By Hilda Flavia Nakabuye, Fridays for Future
For climate finance to be just and effective, it needs to center gender justice. Climate change disproportionately impacts communities and groups that are already marginalized, and the structural and systemic barriers that often marginalize women, girls, trans and intersex people further worsen the impacts of climate change. This is especially true for rural, indigenous, and young women who are often excluded from decision making processes. Despite these barriers, women have proven to be essential leaders on the frontlines of climate justice.
In many parts of the world, women are responsible for providing the household with food, water, and fuel. From biodiversity, forest, and ocean protection, to resistance movements, farming, traditional knowledge, and policy advocacy, women are powerful and invaluable agents in bringing about positive outcomes.
On the whole, climate finance – the term used to describe the financial flows that come from industrialized countries in the Global North and private entities to enhance mitigation and adaptation in climate-impacted countries – remains insufficient. Recent estimates concluded that less than 10% of climate finance between 2003 and 2016 reached the local level.
In terms of gender equity it is further lacking. Where gender has been integrated into the language adopted by climate mechanisms, it has yet to be adequately realized on the ground.
Only 39% of members of decision-making bodies under the UN Framework Convention on Climate Change were women. The Women’s Earth and Climate Action Network (WECAN) has released a new report which found that G20 countries who are responsible for nearly 80% of carbon emissions are lacking in “gender-responsive national climate change policies”.
There is an opportunity for climate finance to have an intersectional impact by empowering women and marginalized genders with decision making, autonomy, and involvement in local solutions while also aiding the transition to community-based renewable energy systems.
The Global Alliance for Green and Gender Action has released a set of recommendations for climate finance to satisfy gender justice. This begins with the satisfaction of previous commitments under the UNFCCC Copenhagen Accord where developed countries agreed to give $100 billion in climate finance by 2020.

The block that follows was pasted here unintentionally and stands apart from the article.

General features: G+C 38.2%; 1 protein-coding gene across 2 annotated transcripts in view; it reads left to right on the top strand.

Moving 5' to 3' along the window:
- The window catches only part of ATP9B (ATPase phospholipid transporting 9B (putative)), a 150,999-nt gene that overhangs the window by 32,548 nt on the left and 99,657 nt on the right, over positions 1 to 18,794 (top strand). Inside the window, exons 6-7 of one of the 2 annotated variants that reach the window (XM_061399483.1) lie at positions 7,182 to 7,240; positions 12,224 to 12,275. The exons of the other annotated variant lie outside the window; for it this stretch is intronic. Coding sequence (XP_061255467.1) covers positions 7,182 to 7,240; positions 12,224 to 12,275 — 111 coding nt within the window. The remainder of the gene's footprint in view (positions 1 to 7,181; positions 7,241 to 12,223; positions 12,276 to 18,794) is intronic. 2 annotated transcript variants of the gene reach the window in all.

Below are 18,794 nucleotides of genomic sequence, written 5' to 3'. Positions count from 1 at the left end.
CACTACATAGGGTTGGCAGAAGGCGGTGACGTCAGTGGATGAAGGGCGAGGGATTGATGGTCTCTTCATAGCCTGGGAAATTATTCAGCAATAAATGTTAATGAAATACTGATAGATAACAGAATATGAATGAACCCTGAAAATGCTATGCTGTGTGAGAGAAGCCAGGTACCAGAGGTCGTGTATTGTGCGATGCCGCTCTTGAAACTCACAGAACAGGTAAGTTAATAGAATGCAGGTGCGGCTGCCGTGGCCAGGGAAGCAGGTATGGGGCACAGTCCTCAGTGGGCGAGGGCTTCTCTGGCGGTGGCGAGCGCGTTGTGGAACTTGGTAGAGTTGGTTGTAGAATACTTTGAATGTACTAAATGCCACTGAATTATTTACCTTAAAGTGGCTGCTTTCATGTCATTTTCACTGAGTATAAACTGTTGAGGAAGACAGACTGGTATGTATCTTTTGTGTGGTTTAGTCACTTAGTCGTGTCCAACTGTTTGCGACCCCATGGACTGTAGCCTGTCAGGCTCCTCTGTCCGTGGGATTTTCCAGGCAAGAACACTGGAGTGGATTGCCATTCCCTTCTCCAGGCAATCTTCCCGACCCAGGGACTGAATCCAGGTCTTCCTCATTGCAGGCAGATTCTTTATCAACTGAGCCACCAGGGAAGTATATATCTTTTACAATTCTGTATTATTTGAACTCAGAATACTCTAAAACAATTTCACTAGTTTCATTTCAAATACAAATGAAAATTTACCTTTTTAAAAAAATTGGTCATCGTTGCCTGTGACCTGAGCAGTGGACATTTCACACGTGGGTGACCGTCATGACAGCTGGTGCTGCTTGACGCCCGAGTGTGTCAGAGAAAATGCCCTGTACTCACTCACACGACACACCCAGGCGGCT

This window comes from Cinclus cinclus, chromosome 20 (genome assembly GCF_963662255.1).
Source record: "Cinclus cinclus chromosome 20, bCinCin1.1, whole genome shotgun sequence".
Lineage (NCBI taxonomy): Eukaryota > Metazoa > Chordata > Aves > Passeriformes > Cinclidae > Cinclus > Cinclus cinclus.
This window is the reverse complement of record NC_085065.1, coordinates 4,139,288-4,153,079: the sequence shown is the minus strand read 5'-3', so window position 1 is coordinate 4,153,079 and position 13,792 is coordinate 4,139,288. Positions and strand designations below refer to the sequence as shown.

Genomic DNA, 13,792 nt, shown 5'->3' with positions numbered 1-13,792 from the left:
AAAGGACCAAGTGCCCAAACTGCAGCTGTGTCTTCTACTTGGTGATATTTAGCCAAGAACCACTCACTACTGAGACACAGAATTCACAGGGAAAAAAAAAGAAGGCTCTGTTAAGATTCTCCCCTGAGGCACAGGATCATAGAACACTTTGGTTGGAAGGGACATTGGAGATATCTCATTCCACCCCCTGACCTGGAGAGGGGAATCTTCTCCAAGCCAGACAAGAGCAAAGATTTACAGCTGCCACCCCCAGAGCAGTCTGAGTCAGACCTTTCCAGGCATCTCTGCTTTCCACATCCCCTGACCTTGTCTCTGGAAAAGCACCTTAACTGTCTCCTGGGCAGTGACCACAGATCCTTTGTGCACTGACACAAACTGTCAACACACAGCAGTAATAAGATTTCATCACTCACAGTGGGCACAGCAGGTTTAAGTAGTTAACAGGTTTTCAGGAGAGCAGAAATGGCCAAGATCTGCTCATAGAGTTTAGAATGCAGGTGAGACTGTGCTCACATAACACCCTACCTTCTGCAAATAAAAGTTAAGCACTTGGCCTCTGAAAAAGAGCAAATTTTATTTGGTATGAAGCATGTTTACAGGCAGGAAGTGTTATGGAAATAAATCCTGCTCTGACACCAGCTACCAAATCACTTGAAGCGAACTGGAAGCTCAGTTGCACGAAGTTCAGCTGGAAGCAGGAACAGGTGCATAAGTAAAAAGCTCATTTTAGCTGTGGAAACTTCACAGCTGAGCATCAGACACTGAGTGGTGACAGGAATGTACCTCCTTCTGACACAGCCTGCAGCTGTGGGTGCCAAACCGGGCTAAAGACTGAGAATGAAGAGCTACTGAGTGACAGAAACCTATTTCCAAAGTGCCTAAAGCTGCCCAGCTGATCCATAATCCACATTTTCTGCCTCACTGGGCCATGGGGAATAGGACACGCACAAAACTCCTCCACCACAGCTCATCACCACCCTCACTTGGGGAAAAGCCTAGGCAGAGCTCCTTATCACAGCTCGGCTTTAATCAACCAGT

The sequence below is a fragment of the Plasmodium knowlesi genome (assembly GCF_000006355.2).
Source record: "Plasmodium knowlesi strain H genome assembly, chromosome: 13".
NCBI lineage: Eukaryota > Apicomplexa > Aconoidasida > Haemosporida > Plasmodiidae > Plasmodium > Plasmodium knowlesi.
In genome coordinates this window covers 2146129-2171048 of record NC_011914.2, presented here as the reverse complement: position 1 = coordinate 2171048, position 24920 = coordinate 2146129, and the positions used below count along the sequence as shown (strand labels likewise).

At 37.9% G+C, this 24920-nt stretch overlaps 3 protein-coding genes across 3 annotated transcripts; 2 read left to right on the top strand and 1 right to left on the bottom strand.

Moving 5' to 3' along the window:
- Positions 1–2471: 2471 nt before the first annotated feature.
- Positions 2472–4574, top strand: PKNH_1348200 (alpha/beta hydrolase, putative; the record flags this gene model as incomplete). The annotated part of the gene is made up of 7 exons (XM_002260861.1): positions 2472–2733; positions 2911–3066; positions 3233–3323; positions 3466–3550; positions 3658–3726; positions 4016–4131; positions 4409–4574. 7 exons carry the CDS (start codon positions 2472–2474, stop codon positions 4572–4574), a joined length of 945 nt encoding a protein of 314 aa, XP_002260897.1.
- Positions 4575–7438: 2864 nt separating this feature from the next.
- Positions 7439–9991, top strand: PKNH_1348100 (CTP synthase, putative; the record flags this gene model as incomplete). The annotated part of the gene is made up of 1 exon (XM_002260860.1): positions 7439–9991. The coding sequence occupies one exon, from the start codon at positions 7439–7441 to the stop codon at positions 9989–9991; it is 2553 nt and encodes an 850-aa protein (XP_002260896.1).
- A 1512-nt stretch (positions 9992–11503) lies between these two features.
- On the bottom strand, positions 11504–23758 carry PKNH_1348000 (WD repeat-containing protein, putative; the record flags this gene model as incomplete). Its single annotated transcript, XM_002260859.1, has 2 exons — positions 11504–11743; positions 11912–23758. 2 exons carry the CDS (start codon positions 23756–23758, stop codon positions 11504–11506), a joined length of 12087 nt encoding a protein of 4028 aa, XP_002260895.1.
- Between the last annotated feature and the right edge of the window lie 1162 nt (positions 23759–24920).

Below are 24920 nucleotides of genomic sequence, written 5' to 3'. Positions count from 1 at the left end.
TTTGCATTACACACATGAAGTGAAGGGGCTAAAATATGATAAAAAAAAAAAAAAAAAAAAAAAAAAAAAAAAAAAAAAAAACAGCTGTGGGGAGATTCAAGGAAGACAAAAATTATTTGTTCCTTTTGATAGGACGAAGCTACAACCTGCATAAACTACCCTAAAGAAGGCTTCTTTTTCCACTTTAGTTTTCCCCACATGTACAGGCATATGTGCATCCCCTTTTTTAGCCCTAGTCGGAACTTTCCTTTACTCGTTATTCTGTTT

Beyond this, climate finance must be scaled to mitigate wider financial barriers such as debt cancellation and fossil fuel divestment, and constitute transparent, grant-based finance that promotes human rights and gender equality, and ensures the engagement of women’s rights groups as rightsholders, experts, and partners.
The Declaration launched at COP26 to stop international public support for fossil fuels by 2022 must be implemented, along with the immediate cessation of all public funds, subsidies and insurances to oil, gas, and coal related projects which exacerbate existing structural impediments to gender equality and fuel the climate crisis.
We urge developed countries to join the Generation Equality Forum Commitment Campaign by adhering to to a multi-year financial commitment to support women in the Global South leading on climate action.
Climate finance programs must set specific and mandatory gender performance targets, and conduct ex-ante gender analysis and leverage local expertise to inform the design and implementation of gender just climate finance to ensure it is locally adapted to gender dynamics.
They must also monitor and evaluate how these funds are impacting gender performance targets and to what extent they are improving the lives of women and girls receiving climate finance.
Gender just climate solutions that can bring about lasting, bottom-up transformation are already active on the local level, and are being led by women in all their diversity. It is incumbent on the international community – particularly the industrialized countries who have yet to make good on climate finance commitments – to propel them forward.